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Peer-to-Peer Recovery and How It “Works”

Let’s talk about Peer-to-Peer Recovery (PTPR).   I have two ways of viewing it.  In my opinion, it can be a wonderful thing if combined with other professional services.  There are many people who truly care about their peers. and want to be helpful  PTPR commonly provides some structure and regular drug testing for the clients.  Usually 12-step meetings are mandated.  On the other hand, if a program consists of mostly peer-to-peer support with little professional assistance, then I would be cautious about this type of treatment!  Let me explain why…

Peer-to-Peer Recovery and How It "Works", support

Peer-to-Peer Recovery and How It “Works”. There certainly is much love and support in this type of community.

Peer-to-Peer Recovery is just that. It’s possible that a person with a month to a year of clean time could be in charge of facilitating a group session.  That is certainly not a lot of sober time to have under one’s belt.  Especially, for that person to be given the responsibility of running a group.  Sure, it might give the person some motivation to stay clean. But, it could also give them an inflated ego and a “grandiose” attitude.  Furthermore, that level of responsibility early in recovery may not be advisable. This is a critical time when many people relapse.  A person running such groups should have a lot of experience on how to live sober.

In a peer-to-peer recovery community, it is typical that members live in a sober house and attend a day program.  In addition, some people are mandated by the courts to attend these programs.  So, their motivation to get clean and sober may be lacking.  There is a lot of freedom in these situations.  Therefore, one peer can easily bring down another by sneaking drugs and/or alcohol into the community.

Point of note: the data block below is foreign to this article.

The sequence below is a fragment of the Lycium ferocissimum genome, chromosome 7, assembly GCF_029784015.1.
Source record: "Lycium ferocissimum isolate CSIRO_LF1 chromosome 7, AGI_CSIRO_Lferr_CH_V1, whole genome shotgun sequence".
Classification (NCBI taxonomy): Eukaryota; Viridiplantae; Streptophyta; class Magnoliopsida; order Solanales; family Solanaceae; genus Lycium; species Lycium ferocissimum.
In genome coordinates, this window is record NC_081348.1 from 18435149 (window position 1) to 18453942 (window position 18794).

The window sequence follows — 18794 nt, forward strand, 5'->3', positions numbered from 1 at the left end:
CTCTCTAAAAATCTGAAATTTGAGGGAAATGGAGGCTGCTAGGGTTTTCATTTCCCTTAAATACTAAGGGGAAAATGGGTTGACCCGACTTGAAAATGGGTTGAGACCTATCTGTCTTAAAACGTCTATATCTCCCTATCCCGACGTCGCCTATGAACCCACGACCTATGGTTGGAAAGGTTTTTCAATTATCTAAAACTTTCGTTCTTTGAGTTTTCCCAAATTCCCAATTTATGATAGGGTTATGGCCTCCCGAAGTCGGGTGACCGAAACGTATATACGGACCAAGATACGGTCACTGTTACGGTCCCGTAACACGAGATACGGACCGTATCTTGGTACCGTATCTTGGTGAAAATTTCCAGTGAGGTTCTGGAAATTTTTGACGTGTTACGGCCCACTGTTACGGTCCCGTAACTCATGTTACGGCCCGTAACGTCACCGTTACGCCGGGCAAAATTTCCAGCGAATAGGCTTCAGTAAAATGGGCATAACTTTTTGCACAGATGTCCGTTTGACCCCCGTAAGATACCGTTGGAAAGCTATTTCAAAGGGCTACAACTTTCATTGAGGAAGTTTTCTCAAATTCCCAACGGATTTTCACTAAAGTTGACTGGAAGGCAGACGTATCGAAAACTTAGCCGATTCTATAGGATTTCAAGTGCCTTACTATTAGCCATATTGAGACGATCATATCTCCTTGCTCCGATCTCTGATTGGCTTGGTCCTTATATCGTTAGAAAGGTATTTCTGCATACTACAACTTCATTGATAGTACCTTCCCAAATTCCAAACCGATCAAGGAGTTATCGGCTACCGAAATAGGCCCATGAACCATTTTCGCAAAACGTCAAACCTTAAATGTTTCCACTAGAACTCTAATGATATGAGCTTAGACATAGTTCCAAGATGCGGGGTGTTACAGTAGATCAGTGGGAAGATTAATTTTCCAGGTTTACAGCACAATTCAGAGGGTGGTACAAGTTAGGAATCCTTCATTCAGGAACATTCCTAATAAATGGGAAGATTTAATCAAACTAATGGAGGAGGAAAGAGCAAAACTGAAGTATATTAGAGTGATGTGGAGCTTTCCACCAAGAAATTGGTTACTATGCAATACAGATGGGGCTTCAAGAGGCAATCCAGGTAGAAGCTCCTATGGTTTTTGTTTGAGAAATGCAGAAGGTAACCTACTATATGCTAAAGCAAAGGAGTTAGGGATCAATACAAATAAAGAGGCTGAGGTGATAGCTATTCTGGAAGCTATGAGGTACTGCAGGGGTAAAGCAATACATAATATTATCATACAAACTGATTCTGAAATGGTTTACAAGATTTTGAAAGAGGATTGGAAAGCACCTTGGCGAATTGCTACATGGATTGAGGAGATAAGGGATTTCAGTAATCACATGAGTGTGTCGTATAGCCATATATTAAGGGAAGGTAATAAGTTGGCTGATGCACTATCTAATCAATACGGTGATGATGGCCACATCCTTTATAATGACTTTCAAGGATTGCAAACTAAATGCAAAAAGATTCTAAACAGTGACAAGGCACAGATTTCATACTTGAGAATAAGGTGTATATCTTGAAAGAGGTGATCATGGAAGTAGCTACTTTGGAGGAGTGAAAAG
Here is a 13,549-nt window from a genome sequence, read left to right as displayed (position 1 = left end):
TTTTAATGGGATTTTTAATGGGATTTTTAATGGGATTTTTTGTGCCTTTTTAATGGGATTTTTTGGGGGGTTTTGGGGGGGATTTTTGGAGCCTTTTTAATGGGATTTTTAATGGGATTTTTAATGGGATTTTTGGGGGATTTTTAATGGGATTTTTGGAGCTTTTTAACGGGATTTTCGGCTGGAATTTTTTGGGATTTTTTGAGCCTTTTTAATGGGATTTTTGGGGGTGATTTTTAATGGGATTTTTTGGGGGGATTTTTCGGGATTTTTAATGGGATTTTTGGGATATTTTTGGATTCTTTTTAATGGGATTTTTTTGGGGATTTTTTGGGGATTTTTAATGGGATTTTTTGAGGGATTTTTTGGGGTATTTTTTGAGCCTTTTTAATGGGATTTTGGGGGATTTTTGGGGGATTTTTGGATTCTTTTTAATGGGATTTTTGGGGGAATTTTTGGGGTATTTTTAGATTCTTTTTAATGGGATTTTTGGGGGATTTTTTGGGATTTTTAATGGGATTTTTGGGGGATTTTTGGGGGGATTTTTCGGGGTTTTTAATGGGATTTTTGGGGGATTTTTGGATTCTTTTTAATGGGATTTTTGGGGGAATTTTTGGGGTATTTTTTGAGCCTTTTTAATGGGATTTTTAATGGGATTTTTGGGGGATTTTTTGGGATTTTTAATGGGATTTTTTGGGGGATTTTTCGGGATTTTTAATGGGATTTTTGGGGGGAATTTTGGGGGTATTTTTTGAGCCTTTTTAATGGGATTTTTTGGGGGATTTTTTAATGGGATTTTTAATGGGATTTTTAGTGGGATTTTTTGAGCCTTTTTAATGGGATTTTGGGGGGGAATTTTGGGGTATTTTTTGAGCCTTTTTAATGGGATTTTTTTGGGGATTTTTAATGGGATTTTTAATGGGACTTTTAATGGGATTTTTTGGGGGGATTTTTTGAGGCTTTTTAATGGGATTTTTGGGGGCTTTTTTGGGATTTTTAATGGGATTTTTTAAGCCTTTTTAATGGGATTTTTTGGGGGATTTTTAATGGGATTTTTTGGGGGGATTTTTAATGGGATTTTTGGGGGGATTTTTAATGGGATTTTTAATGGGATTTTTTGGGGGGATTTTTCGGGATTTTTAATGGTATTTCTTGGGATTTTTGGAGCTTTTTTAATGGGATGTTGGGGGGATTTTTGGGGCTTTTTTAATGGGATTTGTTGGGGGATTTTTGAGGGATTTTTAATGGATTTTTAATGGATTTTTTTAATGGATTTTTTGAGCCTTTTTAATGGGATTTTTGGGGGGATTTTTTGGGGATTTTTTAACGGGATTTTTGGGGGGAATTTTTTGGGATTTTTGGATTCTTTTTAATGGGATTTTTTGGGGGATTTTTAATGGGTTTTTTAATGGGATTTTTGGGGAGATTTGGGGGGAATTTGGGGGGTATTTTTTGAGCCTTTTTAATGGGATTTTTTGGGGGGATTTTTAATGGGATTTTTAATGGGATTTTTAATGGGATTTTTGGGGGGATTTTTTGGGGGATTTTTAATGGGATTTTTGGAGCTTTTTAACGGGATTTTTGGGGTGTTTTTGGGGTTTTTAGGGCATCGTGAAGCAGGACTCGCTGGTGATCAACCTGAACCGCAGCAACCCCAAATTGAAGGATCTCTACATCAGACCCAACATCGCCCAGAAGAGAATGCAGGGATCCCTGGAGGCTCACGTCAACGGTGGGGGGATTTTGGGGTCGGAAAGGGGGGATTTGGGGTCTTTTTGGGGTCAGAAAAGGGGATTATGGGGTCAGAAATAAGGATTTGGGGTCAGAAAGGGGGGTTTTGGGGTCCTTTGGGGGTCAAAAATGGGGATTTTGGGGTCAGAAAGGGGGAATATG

A Person Should Have a Lot of Experience on How to Live Sober.

Drug and alcohol rehabs typically employ professionals who are better trained to facilitate group therapy.  The benefits of their training and experience are evident in the quality of topics for discussion.  Also, their ability to maintain structure and purpose of the group is an advantage.  In addition, they provide financial and family counseling.  As a bonus, these professionals are sometimes in recovery themselves.  A trained therapist can also help the addict with a transition plan once they leave treatment. This might include directing clients to 12-step meetings in their area, finding an Intensive Outpatient Program for continued (professional) care, as well as finding a licensed therapist.  These are things a peer-to-peer recovery program just doesn’t have the budget for, which can result in poor monitoring of their clients.

In conclusion, a professionally run treatment center is better equipped to handle persons in early recovery and the challenges they face.  This type of treatment will also address serious issues such as, PTSD, depression and anxiety. Some of the peer-to-peer recovery communities claim they are a great alternative for drug and alcohol treatment and that they are more affordable, but there can be serious downsides as well.  So, before you or your loved one chooses PTPR be sure to ask a lot of questions about their program.  Most importantly, don’t forget, you get what you pay for!

 

 

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